Title page for ETD etd-06072002-111516


Type of Document Master's Thesis
Author Alfaro, Jennifer Nicole
URN etd-06072002-111516
Title Automatic Processing of Musical and Phonemic Sounds: Differences Between Musicians and Nonmusicians
Degree Master of Science
Department Psychology
Advisory Committee
Advisor Name Title
Crawford, Helen J. Committee Chair
Bell, Martha Ann Committee Member
Harrison, David W. Committee Member
Keywords
  • musicians
  • preattention
  • MMN
Date of Defense 2002-04-11
Availability unrestricted
Abstract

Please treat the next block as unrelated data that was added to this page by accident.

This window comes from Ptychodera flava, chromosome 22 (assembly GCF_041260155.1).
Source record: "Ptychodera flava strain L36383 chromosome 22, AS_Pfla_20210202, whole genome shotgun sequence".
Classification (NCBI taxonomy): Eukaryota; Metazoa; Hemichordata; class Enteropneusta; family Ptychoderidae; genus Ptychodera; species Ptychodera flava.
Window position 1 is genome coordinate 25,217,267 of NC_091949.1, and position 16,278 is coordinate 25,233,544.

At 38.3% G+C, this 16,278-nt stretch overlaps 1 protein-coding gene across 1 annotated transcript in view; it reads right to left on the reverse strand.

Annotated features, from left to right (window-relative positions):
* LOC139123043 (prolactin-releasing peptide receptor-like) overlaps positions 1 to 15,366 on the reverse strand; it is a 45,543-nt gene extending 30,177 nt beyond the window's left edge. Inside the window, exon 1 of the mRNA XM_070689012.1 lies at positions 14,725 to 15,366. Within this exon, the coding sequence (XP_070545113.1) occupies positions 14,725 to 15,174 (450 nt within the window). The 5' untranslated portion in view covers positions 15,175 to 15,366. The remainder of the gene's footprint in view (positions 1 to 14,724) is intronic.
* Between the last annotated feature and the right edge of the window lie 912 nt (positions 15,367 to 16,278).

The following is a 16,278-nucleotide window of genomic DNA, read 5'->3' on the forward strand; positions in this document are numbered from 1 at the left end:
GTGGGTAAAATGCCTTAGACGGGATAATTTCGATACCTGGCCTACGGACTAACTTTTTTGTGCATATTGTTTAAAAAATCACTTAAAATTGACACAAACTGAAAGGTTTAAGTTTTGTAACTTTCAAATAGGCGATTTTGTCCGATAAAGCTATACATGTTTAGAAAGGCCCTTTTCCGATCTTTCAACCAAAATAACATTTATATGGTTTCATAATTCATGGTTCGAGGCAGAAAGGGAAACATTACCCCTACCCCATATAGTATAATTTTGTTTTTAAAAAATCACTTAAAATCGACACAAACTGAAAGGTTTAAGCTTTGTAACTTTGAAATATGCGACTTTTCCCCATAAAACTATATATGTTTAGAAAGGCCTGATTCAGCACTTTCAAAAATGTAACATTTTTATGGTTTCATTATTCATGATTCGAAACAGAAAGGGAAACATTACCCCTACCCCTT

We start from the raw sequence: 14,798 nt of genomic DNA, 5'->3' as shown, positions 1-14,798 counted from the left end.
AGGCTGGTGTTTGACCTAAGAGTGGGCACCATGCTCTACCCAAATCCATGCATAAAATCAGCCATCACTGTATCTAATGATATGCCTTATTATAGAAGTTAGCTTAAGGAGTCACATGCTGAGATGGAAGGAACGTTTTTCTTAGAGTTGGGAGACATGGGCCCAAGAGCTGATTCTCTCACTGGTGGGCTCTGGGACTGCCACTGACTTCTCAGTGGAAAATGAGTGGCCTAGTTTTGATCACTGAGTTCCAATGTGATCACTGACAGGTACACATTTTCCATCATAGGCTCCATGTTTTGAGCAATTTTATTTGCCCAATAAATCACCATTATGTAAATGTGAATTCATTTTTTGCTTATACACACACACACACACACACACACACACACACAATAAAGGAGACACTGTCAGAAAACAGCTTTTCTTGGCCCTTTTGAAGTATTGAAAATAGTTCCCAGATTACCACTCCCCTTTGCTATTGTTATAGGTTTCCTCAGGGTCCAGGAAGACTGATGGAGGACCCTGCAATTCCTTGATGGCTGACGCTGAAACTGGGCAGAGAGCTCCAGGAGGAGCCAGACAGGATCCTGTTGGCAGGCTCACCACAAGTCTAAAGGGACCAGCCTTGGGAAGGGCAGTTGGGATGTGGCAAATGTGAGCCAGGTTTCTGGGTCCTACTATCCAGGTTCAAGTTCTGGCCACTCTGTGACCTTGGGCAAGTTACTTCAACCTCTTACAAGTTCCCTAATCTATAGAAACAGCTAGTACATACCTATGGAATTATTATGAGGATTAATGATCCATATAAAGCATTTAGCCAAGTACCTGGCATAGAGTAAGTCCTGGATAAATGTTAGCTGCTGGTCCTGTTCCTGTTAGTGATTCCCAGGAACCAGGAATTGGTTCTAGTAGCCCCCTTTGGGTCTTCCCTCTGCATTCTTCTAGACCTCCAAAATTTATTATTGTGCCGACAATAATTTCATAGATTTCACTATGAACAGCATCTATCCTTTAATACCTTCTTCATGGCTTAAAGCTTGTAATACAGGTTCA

The purpose of the present study was to examine the ability of musicians to preattentively process musical and phonemic information, as assessed by event-related potentials (ERPs), compared with nonmusicians. Participants were musicians (N=22; at least 10 years of formal training) and nonmusicians (N=22; no musical training) from the Virginia Tech community. Participants focused on a video and were instructed to ignore auditory stimuli. Simultaneous to the video presentation, auditory stimuli (60dB) in an oddball paradigm (80% standard, 20% deviant) were presented in 4 conditions (500 stimuli each): chord, phoneme, chord interval, and tone interval. EEG was recorded during each condition. The mismatch negativity (MMN) was identified by subtracting ERPs to standard auditory stimuli from ERPs to deviant auditory stimuli for each of the four qualitatively different conditions. Superior preattentive auditory processing in musicians was found most obviously during the presentation of chords, with no evidence of such superiority during phonemic processing and interval processing. As predicted, during the tone interval condition, musicians had a greater MMN peak amplitude in the central region, and had a greater MMN mean amplitude in the anterior frontal, frontal, frontocentral, and central regions. Contrary to the hypothesis, this did not emerge in the chord, phoneme, or chord interval conditions. As predicted, the MMN latency was shorter for musicians than nonmusicians in the frontocentral region during the phoneme condition. Contrary to the hypothesis, this did not emerge in the chord, chord interval, or tone interval conditions. Differential hemisphere effects were found between groups for MMN latency in the phoneme condition but not the others. Contrary to the hypotheses, no differences were found for MMN amplitude. As predicted, and consistent with Koelsch et al. (1999), musicians were more likely to exhibit an MMN than nonmusicians in the chord condition. Finally, there was the expected stronger preattentive processing in the right hemisphere MMN for the musical stimuli. Contrary to the literature, there was an unexpected stronger right hemisphere bias for phonemic stimuli.
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